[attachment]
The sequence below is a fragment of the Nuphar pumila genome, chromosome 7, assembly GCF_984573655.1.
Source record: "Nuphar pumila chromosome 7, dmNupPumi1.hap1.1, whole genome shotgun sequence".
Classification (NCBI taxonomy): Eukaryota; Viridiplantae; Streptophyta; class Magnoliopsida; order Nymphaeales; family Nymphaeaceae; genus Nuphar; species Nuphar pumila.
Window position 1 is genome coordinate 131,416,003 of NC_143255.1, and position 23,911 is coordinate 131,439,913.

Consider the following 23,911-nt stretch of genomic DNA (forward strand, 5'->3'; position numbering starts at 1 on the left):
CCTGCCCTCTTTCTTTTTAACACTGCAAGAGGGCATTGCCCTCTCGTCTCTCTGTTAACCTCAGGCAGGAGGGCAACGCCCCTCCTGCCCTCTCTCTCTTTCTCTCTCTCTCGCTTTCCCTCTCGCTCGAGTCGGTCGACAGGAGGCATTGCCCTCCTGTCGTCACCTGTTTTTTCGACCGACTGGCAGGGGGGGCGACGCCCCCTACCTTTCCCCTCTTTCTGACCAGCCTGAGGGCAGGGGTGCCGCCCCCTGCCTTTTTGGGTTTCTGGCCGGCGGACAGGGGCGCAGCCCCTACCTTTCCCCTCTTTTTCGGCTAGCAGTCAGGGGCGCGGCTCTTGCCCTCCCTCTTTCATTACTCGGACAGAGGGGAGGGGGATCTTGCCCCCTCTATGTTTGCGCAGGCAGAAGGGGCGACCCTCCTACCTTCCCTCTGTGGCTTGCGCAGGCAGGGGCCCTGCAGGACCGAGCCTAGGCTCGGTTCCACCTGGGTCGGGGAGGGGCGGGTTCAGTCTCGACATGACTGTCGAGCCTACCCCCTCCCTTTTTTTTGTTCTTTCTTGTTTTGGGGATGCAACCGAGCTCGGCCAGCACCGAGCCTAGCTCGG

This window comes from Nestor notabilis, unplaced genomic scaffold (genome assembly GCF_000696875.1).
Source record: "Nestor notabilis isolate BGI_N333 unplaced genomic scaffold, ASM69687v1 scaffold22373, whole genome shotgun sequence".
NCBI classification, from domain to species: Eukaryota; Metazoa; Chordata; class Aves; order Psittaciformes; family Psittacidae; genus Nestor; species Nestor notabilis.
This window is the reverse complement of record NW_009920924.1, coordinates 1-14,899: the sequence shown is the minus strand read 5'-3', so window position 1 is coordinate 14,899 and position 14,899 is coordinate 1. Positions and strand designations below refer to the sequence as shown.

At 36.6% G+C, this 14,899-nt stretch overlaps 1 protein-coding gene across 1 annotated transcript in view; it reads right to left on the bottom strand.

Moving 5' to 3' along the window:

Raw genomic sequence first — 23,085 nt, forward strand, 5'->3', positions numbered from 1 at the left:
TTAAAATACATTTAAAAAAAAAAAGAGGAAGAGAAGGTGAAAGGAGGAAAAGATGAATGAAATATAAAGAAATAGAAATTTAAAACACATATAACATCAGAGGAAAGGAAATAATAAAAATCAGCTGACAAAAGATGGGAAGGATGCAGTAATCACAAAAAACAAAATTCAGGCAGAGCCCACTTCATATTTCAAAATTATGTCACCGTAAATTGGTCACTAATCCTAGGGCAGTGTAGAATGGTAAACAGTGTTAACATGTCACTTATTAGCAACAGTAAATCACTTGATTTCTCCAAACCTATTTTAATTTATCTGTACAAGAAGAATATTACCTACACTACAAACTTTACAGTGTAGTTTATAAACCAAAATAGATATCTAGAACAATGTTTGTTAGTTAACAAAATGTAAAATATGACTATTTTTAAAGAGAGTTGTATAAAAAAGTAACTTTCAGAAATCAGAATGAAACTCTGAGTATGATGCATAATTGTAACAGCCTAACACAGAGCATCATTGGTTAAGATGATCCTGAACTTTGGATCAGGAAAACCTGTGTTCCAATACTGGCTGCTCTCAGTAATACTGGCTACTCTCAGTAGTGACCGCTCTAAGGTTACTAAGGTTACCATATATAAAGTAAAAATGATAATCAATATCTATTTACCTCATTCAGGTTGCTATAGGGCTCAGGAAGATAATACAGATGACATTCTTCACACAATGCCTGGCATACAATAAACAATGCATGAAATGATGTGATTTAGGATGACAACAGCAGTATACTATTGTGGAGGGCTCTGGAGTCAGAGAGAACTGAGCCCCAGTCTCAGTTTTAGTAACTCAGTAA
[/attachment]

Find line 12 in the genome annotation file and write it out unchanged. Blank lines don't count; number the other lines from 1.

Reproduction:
Moving 5' to 3' along the window: